Activity of neurons in the bed nucleus of the stria terminalis (BNST) plays a central role in the normal adaptive response to stress. However, chronic release of stress hormones into the BNST also plays a critical role in several central and peripheral pathologies, including anxiety disorders, posttraumatic stress disorder (PTSD), stress-induced drug abuse, cardiovascular disease, as well as gastrointestinal disorders. To date the cellular mechanisms underlying the switch from a normal adaptive response to a psychopathological state remain unknown. The long-term objectives of this proposal are to delineate the cellular mechanisms contributing to the pathological switch in BNST function, with the hope of identifying novel targets for clinical intervention. The selective serotonin (5-HT) reuptake inhibitors (SSRIs) are the first line drugs of choice in treating many stress-related disorders suggesting that abnormal 5-HT function in key areas, such as the BNST may play an important role in the development of these disorders. We have shown that 5-HT inhibits the majority of BNST neurons in vitro, and evokes an anxiolytic response in vivo. Moreover, acute release of the stress hormone corticotrophin releasing factor (CRF) facilitates the inhibitory response of BNST neurons to 5-HT, suggesting that an interaction between these two systems contributes to the normal adaptive response to stress. Our data suggest that repeated restraint stress (RRS) results in a long lasting enhancement of anxiety-like behavior that is associated with a significant reduction in the mRNA expression of inhibitory 5-HT1A receptor subunits, and an increase in excitatory 5-HT2C/7 receptor subunits in BNST neurons. These data suggest that RRS switches the 5-HT response of BNST neurons from inhibition to excitation. In addition, RRS selectively attenuates the expression of mRNA for the Kv4.2 subunit of the inhibitory transient outward potassium current (IA). Significantly, pilot data suggests that the response to RRS can be blocked by prior administration of a CRF1 receptor antagonist, or a histone-deacetylase inhibitor, which alters gene transcription. Our hypothesis is that in RRS, repeated CRF1 receptor activation initiates a cascade of events that disrupts transcriptional regulation of gene expression resulting in an increase in the excitability of BNST neurons, and particularly CRF-containing neurons, and shifting their response to 5-HT in favor of excitation. We propose that similar shifts in BNST excitability may contribute to the etiology of anxiety disorders and PTSD. Here, we will use patch clamp electrophysiology, molecular biology, and behavioral studies in rats and in a novel transgenic mouse in which a green fluorescent protein (GFP) is expressed in CRF-neurons to test our hypotheses.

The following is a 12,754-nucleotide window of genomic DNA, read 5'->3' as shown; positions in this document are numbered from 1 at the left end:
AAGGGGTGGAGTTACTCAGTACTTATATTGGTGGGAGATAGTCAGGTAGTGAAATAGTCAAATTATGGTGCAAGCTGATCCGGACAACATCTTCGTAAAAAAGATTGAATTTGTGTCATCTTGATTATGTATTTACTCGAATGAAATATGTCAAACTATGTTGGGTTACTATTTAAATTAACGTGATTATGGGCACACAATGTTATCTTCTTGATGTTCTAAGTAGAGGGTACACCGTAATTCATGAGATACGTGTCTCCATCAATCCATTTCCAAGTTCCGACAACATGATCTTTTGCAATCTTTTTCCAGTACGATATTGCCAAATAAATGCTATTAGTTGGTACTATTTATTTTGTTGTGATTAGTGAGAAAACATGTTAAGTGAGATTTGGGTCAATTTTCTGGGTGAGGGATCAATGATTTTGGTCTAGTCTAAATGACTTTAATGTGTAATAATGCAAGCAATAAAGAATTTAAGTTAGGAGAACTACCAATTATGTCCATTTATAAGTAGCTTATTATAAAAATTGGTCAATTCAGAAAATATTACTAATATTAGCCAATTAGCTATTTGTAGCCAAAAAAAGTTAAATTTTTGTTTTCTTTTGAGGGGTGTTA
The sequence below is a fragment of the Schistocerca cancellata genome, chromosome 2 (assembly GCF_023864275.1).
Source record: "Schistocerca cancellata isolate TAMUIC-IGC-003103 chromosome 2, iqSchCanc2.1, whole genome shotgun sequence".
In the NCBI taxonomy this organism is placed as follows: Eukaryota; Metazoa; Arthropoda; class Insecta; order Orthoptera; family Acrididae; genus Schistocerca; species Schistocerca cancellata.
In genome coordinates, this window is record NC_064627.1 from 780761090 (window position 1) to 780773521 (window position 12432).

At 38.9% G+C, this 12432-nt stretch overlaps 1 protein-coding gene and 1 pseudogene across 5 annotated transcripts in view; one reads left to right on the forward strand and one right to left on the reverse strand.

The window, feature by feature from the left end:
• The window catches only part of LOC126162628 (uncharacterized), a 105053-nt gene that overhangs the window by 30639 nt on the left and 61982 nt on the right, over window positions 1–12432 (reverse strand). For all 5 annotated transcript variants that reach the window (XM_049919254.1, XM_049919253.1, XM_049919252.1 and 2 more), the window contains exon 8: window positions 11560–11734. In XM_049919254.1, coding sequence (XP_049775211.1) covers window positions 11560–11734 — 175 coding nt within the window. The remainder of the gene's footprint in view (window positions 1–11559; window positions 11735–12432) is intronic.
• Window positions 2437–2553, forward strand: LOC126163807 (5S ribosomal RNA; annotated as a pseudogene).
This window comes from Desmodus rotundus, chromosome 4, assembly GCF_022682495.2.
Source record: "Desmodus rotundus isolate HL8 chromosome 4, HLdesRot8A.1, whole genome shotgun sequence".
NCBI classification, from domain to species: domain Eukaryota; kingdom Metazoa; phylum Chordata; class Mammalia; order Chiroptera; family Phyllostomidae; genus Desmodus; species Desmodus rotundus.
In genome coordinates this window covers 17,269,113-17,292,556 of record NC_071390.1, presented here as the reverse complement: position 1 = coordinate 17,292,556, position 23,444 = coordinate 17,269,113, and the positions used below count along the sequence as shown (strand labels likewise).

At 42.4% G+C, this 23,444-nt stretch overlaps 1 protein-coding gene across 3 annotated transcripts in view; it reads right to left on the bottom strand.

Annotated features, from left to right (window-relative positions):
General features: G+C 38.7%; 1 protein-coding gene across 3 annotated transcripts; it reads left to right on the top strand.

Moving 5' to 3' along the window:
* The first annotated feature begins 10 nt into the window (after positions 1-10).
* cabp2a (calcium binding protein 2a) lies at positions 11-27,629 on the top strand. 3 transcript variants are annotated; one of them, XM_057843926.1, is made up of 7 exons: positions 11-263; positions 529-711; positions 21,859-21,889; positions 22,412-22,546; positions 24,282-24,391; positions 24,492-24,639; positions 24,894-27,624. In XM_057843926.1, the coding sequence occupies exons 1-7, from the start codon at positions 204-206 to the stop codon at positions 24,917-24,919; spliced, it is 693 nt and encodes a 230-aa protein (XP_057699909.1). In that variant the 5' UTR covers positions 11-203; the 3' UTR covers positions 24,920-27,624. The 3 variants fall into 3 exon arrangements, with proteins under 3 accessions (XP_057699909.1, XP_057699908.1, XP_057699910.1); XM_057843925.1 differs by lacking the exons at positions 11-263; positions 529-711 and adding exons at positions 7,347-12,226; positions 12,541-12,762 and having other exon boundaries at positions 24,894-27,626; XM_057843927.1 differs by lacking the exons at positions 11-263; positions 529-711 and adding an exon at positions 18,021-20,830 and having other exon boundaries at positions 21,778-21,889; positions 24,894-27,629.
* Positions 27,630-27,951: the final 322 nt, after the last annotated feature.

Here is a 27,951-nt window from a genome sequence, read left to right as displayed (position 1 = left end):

Two specific aims are proposed.
Specific Aim #1 will characterize the effects of repeated restraint stress on gene expression and physiological properties of neurons in the anterolateral BNST of the rat.
Specific Aim #2 will characterize the effects of repeated restraint stress on gene expression and physiological properties of CRF-containing neurons of the mouse anterolateral BNST.
Trauma or chronic stress is a major precipitating factor in the development and expression of many anxiety disorders, including post-traumatic stress disorder. Similarly, disruption of normal BNST function is thought to contribute to the development of many anxiety disorders. This proposal will use electrophysiological, molecular biological, and behavioral techniques to examine the effect of repeated restraint stress on the physiological properties and genetic profile of BNST neurons with the goal of identifying novel points for clinical intervention in anxiety disorders and PTSD.
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